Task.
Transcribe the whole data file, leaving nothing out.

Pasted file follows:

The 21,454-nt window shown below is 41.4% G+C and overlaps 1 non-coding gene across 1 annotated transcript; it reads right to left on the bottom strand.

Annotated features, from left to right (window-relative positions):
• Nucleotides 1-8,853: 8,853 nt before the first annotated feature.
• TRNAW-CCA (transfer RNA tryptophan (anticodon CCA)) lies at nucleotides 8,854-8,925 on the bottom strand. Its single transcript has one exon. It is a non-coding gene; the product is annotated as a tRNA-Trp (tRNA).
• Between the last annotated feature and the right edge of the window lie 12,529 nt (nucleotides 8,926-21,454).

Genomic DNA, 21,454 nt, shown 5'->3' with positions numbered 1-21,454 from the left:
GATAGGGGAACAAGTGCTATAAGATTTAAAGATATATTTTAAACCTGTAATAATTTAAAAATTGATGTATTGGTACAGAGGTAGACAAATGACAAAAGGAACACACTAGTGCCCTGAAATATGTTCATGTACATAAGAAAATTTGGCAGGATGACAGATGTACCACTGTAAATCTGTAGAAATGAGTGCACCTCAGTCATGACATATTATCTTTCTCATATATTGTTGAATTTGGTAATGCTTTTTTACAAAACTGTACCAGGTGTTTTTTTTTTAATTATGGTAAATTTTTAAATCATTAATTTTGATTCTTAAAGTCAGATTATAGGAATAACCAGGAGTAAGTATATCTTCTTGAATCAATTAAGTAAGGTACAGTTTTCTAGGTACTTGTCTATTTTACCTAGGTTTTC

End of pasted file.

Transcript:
The 21,454-nt window shown below is 41.4% G+C and overlaps 1 non-coding gene across 1 annotated transcript; it reads right to left on the bottom strand.

Annotated features, from left to right (window-relative positions):
• Nucleotides 1-8,853: 8,853 nt before the first annotated feature.
• TRNAW-CCA (transfer RNA tryptophan (anticodon CCA)) lies at nucleotides 8,854-8,925 on the bottom strand. Its single transcript has one exon. It is a non-coding gene; the product is annotated as a tRNA-Trp (tRNA).
• Between the last annotated feature and the right edge of the window lie 12,529 nt (nucleotides 8,926-21,454).

Genomic DNA, 21,454 nt, shown 5'->3' with positions numbered 1-21,454 from the left:
GATAGGGGAACAAGTGCTATAAGATTTAAAGATATATTTTAAACCTGTAATAATTTAAAAATTGATGTATTGGTACAGAGGTAGACAAATGACAAAAGGAACACACTAGTGCCCTGAAATATGTTCATGTACATAAGAAAATTTGGCAGGATGACAGATGTACCACTGTAAATCTGTAGAAATGAGTGCACCTCAGTCATGACATATTATCTTTCTCATATATTGTTGAATTTGGTAATGCTTTTTTACAAAACTGTACCAGGTGTTTTTTTTTTAATTATGGTAAATTTTTAAATCATTAATTTTGATTCTTAAAGTCAGATTATAGGAATAACCAGGAGTAAGTATATCTTCTTGAATCAATTAAGTAAGGTACAGTTTTCTAGGTACTTGTCTATTTTACCTAGGTTTTC